While there’s no one-size-fits-all formula for calculating how much you should spend, BroadBased can offer you some guidelines. One thing to note is B2C (business-to-consumer) budgets are generally higher than B2B (business-to-business) because reaching the much wider B2C audience typically involves higher costs for advertising. B2B budgets are often lower due to smaller target audiences and sleeker niche-marketing solutions.
The Service Corps of Retired Executives (SCORE) and the U.S. Small Business Administration (SBA) define the variable for a proper marketing budget to be between 2 percent and 10 percent of sales, noting that the total for B2C, retail and pharmaceuticals can exceed 20 percent during peak brand-building years. As an example, at 5 percent of gross, a company with $3 million in revenues would consider allocating $150,000 a year for marketing.
Nailing down a number
Although many companies determine their marketing budgets as a percent of gross revenue, that doesn’t mean they pick an arbitrary number within the recommended range. So how do you arrive at a percentage that’s right for you?
Often, the percentage is determined by industry and size, so it’s smart to reach out to industry associations for benchmarking information. Additionally, many CPAs subscribe to research software and may be able to help you with your industry information.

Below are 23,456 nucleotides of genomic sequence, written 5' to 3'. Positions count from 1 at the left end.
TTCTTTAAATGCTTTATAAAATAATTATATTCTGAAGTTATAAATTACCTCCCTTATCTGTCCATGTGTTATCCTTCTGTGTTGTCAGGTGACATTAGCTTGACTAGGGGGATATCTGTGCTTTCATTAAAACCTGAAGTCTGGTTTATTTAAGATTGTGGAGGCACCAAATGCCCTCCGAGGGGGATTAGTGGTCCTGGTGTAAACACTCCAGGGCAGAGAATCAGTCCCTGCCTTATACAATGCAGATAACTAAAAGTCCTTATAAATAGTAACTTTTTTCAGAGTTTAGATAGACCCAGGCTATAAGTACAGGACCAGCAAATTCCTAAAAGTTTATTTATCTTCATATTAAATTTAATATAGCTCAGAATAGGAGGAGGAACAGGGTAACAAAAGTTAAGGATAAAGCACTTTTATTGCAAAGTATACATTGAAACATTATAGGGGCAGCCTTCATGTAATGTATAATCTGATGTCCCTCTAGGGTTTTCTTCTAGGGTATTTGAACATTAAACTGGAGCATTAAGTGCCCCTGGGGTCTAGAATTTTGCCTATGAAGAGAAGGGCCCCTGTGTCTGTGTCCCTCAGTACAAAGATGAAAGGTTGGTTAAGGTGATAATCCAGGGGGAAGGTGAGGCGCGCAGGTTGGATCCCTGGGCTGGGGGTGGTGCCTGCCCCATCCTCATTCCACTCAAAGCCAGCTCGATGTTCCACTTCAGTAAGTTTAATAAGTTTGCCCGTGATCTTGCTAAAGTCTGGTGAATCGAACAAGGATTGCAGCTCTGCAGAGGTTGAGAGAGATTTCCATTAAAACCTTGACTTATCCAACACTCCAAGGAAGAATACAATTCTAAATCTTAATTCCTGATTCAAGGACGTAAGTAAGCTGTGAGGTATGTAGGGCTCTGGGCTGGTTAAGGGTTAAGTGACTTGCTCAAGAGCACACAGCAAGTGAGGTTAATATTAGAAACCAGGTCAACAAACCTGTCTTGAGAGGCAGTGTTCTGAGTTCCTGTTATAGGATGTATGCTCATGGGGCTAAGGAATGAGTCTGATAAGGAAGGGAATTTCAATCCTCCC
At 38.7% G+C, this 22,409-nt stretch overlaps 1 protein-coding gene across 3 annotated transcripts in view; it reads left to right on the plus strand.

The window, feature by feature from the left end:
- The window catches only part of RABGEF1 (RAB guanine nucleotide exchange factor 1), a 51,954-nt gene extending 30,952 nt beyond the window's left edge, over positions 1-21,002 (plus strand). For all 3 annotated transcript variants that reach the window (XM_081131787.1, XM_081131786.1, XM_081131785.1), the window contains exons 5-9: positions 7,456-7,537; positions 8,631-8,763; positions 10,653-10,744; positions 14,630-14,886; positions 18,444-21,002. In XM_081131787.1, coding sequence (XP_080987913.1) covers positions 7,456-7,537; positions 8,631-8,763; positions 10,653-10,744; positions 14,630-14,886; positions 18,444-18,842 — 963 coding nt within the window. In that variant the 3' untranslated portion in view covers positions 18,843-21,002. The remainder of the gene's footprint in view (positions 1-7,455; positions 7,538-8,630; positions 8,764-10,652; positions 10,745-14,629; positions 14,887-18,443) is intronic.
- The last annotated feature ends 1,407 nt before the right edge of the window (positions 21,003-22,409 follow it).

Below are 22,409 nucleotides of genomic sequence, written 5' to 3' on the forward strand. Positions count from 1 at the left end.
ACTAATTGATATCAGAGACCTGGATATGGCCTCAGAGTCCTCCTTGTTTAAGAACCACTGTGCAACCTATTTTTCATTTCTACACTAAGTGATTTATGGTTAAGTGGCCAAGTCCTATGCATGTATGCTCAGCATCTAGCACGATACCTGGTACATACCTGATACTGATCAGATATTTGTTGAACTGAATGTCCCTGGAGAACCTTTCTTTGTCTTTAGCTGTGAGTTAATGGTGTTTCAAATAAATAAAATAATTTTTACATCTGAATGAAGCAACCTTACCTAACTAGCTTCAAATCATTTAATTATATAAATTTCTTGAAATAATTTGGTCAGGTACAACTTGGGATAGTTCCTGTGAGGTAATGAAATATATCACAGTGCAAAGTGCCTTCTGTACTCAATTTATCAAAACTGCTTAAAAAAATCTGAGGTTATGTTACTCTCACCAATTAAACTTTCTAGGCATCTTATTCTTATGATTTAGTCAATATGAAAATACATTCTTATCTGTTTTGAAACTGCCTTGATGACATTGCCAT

What items belong in the marketing budget?
The fictional $150,000 budget set for a company with $3 million in revenues might sound like a lot initially, but not when you consider all that goes into it. The budget will support in-house marketing salaries, agency and public relations fees, media buys, printing, mailing, postage, trade shows, memberships, website, and more. The costs add up quickly. SCORE provides a handy worksheet on its website to help you tally the numbers and make sure you aren’t surprised by something you overlooked.
Regardless of how you arrive at the final figure for your marketing budget, it must be one that realistically supports your sales plan and generates an appropriate return on investment. Depending on corporate goals, your budget may be 4 percent this year and 8 percent next year. And if you are new to the marketplace, you have to spend more aggressively to establish your business objectives.
CEO Jan Hirabayashi has more than 10 years of experience designing marketing plans for clients with budgets from $50,000 to $2 million. Email Jan to start collaborating on your 2016 marketing plan.